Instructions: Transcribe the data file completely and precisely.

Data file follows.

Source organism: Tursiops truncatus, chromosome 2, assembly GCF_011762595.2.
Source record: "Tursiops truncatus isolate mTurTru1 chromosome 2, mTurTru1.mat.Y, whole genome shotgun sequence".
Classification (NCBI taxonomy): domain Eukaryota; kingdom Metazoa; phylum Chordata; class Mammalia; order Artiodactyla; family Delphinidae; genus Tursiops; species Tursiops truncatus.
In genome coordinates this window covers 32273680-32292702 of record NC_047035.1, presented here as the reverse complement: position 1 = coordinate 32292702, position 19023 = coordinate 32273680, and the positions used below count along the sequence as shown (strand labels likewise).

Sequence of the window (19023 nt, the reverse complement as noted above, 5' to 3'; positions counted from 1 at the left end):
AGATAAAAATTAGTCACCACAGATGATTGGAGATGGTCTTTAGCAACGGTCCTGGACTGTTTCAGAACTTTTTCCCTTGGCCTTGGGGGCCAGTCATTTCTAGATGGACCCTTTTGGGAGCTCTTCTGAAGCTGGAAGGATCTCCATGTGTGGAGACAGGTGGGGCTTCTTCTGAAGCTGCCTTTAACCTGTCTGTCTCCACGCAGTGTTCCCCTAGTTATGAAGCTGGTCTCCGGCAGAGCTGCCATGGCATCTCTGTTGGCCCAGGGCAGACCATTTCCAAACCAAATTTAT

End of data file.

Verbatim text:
Source organism: Tursiops truncatus, chromosome 2, assembly GCF_011762595.2.
Source record: "Tursiops truncatus isolate mTurTru1 chromosome 2, mTurTru1.mat.Y, whole genome shotgun sequence".
Classification (NCBI taxonomy): domain Eukaryota; kingdom Metazoa; phylum Chordata; class Mammalia; order Artiodactyla; family Delphinidae; genus Tursiops; species Tursiops truncatus.
In genome coordinates this window covers 32273680-32292702 of record NC_047035.1, presented here as the reverse complement: position 1 = coordinate 32292702, position 19023 = coordinate 32273680, and the positions used below count along the sequence as shown (strand labels likewise).

Sequence of the window (19023 nt, the reverse complement as noted above, 5' to 3'; positions counted from 1 at the left end):
AGATAAAAATTAGTCACCACAGATGATTGGAGATGGTCTTTAGCAACGGTCCTGGACTGTTTCAGAACTTTTTCCCTTGGCCTTGGGGGCCAGTCATTTCTAGATGGACCCTTTTGGGAGCTCTTCTGAAGCTGGAAGGATCTCCATGTGTGGAGACAGGTGGGGCTTCTTCTGAAGCTGCCTTTAACCTGTCTGTCTCCACGCAGTGTTCCCCTAGTTATGAAGCTGGTCTCCGGCAGAGCTGCCATGGCATCTCTGTTGGCCCAGGGCAGACCATTTCCAAACCAAATTTAT